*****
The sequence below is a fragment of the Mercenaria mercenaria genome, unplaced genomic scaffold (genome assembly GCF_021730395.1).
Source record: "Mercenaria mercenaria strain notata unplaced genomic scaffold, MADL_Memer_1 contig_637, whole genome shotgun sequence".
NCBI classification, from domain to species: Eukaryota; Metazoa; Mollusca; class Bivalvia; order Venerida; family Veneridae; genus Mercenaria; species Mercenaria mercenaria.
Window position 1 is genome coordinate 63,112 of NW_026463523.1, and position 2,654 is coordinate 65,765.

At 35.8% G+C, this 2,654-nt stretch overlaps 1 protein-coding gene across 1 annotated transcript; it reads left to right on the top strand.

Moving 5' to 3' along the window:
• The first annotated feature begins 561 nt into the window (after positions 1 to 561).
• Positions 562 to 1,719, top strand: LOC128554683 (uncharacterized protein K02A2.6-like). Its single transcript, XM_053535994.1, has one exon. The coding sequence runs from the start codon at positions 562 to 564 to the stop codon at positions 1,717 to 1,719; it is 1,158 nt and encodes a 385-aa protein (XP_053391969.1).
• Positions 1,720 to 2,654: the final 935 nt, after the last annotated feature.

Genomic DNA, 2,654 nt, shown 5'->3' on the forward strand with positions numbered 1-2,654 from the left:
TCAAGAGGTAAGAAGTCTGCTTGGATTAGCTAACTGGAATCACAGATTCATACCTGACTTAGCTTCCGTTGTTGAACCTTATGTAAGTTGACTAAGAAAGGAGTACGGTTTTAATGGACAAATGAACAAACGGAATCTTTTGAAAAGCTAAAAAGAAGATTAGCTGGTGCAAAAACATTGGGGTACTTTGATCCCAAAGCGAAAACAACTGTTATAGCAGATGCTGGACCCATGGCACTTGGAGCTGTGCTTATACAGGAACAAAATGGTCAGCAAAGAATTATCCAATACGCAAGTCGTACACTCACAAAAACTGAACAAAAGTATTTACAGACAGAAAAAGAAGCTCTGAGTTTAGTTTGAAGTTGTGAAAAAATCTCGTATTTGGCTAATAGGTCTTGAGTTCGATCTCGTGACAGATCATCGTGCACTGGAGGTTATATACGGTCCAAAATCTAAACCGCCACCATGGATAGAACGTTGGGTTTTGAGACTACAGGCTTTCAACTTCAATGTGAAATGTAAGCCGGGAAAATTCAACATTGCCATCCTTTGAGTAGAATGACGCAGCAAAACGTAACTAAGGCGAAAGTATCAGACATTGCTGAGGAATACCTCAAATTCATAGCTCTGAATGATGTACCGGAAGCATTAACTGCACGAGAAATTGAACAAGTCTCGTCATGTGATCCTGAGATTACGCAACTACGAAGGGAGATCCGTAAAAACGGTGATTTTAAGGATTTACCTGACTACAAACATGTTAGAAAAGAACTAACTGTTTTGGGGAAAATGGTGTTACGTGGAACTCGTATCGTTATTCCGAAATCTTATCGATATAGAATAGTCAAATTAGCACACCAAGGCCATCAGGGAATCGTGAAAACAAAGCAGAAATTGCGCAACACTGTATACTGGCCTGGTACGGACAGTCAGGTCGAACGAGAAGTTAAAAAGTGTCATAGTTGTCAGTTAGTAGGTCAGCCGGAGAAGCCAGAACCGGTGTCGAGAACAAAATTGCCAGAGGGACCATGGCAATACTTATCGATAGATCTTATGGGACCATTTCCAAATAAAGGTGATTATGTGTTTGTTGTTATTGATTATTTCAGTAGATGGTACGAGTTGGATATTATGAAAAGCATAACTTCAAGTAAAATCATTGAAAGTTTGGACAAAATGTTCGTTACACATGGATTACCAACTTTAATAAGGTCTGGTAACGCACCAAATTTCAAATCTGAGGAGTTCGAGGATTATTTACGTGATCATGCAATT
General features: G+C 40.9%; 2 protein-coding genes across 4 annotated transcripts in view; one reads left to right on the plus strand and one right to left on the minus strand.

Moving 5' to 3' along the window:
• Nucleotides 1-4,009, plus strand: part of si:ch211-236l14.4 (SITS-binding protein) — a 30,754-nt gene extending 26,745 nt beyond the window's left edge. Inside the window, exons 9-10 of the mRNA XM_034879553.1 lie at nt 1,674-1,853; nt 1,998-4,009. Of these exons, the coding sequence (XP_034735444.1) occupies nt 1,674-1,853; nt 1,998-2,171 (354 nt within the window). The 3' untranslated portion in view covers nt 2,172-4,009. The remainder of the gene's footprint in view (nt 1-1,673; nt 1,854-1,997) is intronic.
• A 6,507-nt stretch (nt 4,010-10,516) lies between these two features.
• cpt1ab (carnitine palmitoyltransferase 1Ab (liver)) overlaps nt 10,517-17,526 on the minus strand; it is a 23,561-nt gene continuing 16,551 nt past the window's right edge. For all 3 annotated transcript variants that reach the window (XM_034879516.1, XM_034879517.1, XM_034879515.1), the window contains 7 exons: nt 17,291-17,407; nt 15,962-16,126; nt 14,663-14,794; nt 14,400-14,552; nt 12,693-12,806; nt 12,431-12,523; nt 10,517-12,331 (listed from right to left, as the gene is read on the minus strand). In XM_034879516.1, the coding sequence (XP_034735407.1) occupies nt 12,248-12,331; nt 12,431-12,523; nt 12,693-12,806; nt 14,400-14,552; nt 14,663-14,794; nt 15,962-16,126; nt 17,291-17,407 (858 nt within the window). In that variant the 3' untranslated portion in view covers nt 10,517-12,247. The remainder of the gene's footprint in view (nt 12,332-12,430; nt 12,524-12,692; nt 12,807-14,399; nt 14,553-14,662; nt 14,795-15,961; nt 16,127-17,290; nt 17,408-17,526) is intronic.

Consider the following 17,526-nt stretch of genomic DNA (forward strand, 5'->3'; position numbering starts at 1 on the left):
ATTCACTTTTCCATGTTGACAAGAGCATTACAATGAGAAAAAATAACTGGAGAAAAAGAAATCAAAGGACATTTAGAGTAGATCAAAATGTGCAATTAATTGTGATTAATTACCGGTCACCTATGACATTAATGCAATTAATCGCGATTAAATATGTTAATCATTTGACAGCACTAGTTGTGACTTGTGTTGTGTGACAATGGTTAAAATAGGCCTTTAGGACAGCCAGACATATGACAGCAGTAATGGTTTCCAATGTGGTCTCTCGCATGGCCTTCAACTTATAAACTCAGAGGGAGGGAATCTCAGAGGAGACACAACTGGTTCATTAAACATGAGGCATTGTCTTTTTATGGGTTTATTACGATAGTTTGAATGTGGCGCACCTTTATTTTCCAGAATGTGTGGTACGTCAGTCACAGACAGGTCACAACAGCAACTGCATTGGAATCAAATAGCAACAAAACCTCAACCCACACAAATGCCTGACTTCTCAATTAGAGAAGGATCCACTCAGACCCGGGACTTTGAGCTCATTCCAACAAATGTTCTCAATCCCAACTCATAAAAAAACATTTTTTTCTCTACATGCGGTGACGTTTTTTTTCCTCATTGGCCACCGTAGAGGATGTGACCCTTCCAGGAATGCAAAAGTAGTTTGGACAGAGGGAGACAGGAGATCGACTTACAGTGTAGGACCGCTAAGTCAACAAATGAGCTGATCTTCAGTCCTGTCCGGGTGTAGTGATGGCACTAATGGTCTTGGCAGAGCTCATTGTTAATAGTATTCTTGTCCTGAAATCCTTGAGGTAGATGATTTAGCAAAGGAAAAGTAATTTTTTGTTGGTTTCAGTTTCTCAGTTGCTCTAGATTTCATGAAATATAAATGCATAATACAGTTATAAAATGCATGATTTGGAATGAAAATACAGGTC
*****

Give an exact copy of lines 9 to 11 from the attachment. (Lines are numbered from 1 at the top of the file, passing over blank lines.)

• Positions 1,720 to 2,654: the final 935 nt, after the last annotated feature.

Genomic DNA, 2,654 nt, shown 5'->3' on the forward strand with positions numbered 1-2,654 from the left:
TCAAGAGGTAAGAAGTCTGCTTGGATTAGCTAACTGGAATCACAGATTCATACCTGACTTAGCTTCCGTTGTTGAACCTTATGTAAGTTGACTAAGAAAGGAGTACGGTTTTAATGGACAAATGAACAAACGGAATCTTTTGAAAAGCTAAAAAGAAGATTAGCTGGTGCAAAAACATTGGGGTACTTTGATCCCAAAGCGAAAACAACTGTTATAGCAGATGCTGGACCCATGGCACTTGGAGCTGTGCTTATACAGGAACAAAATGGTCAGCAAAGAATTATCCAATACGCAAGTCGTACACTCACAAAAACTGAACAAAAGTATTTACAGACAGAAAAAGAAGCTCTGAGTTTAGTTTGAAGTTGTGAAAAAATCTCGTATTTGGCTAATAGGTCTTGAGTTCGATCTCGTGACAGATCATCGTGCACTGGAGGTTATATACGGTCCAAAATCTAAACCGCCACCATGGATAGAACGTTGGGTTTTGAGACTACAGGCTTTCAACTTCAATGTGAAATGTAAGCCGGGAAAATTCAACATTGCCATCCTTTGAGTAGAATGACGCAGCAAAACGTAACTAAGGCGAAAGTATCAGACATTGCTGAGGAATACCTCAAATTCATAGCTCTGAATGATGTACCGGAAGCATTAACTGCACGAGAAATTGAACAAGTCTCGTCATGTGATCCTGAGATTACGCAACTACGAAGGGAGATCCGTAAAAACGGTGATTTTAAGGATTTACCTGACTACAAACATGTTAGAAAAGAACTAACTGTTTTGGGGAAAATGGTGTTACGTGGAACTCGTATCGTTATTCCGAAATCTTATCGATATAGAATAGTCAAATTAGCACACCAAGGCCATCAGGGAATCGTGAAAACAAAGCAGAAATTGCGCAACACTGTATACTGGCCTGGTACGGACAGTCAGGTCGAACGAGAAGTTAAAAAGTGTCATAGTTGTCAGTTAGTAGGTCAGCCGGAGAAGCCAGAACCGGTGTCGAGAACAAAATTGCCAGAGGGACCATGGCAATACTTATCGATAGATCTTATGGGACCATTTCCAAATAAAGGTGATTATGTGTTTGTTGTTATTGATTATTTCAGTAGATGGTACGAGTTGGATATTATGAAAAGCATAACTTCAAGTAAAATCATTGAAAGTTTGGACAAAATGTTCGTTACACATGGATTACCAACTTTAATAAGGTCTGGTAACGCACCAAATTTCAAATCTGAGGAGTTCGAGGATTATTTACGTGATCATGCAATT